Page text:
Hardly a week goes by without the announcement that some major bank has just succeeded in raising billions of dollars in new capital from hedge funds or overseas investors. Given the huge sums being invested in U.S. banks you have to wonder what they’re doing with such new dollars. One good use might be to make loans for American homeowners who want to buy property or take out home equity lines of credit.
That, however, does not seem to be the case. Lender after lender is cutting back. Today we have lenders who are requiring more money down in distressed areas, slashing access to existing home equity lines of credit, dropping subprime and Alt-A loans and inventing new fees for the few loans they actually originate.
You’re now going to hear a lot of pleas to loosen credit standards. Easy money, it will be said, is the sure way to boost home sales. Such arguments sound great and used to make a lot of sense except for one problem: Loose credit standards — coupled with docile federal regulation that failed the public — played a central role in creating the mortgage meltdown.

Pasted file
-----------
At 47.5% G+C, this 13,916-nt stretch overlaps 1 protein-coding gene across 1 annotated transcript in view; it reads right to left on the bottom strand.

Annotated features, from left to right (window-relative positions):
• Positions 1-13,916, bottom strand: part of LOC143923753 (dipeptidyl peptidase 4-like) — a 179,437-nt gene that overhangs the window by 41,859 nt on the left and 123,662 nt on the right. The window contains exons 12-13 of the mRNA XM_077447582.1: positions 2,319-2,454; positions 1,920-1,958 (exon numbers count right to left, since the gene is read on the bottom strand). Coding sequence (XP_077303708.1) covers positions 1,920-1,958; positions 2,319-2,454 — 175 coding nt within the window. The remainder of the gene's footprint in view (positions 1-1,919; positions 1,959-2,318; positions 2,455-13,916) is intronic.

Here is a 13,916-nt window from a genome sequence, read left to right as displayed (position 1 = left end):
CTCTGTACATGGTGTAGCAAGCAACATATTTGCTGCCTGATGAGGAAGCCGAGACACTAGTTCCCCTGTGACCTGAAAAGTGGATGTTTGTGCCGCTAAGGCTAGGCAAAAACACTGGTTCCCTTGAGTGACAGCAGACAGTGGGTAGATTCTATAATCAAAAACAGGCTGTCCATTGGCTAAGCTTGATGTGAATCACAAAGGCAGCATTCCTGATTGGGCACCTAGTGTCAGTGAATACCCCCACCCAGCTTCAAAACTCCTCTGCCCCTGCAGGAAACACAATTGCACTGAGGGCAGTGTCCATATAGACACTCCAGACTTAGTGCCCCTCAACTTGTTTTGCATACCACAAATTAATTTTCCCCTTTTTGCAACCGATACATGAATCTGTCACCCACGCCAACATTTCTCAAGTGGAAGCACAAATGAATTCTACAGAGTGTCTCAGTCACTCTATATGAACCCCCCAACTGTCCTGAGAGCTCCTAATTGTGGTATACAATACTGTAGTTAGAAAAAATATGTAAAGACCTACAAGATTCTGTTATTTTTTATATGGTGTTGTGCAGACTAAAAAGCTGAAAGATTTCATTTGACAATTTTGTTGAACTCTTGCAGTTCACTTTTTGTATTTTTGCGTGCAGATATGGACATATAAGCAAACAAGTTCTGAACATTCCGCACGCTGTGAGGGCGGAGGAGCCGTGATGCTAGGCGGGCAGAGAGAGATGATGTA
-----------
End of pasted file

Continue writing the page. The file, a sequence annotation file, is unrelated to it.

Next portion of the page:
Until four or five years ago, whoever heard of the widespread use of stated-income loan applications? Does anyone think that reduced underwriting standards make loans less risky or that interest-only mortgages or option ARMs are really good for many borrowers?
In the same way that yesterday is not coming back, neither are the lending standards that were in place between 2002 and 2007. Instead we are about to see something new: lenders who lend less, builders who build smaller and borrowers who want less debt.
Some will see these shifts as frightening because the old order is about the change, but the better strategy is to see that a new reality is dawning — one with fresh opportunities for income and profits.
Written by Peter G. Miller for www.RealtyTimescom. Copyright